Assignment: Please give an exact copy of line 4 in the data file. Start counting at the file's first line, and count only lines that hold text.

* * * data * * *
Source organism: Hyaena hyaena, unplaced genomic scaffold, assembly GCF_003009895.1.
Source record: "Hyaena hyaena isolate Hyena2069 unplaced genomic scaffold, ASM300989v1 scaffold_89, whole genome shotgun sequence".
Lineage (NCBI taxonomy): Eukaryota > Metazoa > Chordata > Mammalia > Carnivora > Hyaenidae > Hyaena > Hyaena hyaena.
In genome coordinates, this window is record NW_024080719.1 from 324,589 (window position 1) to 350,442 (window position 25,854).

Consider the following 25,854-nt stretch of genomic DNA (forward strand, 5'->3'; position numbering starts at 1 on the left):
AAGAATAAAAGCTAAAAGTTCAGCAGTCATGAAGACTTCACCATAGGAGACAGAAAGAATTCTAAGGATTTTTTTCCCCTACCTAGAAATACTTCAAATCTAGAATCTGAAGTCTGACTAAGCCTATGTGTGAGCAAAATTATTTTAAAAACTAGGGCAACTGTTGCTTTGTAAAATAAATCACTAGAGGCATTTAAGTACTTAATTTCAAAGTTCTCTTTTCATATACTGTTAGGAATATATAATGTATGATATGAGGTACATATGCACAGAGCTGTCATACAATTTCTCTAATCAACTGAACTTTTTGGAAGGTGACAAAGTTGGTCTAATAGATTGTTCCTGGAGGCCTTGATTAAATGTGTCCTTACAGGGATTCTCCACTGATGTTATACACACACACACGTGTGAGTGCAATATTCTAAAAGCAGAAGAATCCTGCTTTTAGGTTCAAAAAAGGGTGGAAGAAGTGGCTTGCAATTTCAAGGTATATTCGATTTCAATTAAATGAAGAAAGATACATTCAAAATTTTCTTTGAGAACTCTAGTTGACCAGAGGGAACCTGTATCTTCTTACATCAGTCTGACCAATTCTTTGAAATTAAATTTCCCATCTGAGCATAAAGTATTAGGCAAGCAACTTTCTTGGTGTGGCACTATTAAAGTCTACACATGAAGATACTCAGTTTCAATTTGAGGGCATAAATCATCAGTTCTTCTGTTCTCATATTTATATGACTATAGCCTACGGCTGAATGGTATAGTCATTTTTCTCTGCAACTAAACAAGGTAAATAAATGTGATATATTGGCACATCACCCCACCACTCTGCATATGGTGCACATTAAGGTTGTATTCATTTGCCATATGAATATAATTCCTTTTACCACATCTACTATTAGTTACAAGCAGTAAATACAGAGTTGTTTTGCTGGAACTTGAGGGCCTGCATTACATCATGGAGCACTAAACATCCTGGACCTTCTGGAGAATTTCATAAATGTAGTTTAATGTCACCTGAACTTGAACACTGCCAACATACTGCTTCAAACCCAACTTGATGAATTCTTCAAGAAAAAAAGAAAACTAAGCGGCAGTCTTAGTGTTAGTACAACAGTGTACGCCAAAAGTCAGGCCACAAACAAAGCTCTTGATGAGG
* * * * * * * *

In genome coordinates, this window is record NW_024080719.1 from 324,589 (window position 1) to 350,442 (window position 25,854).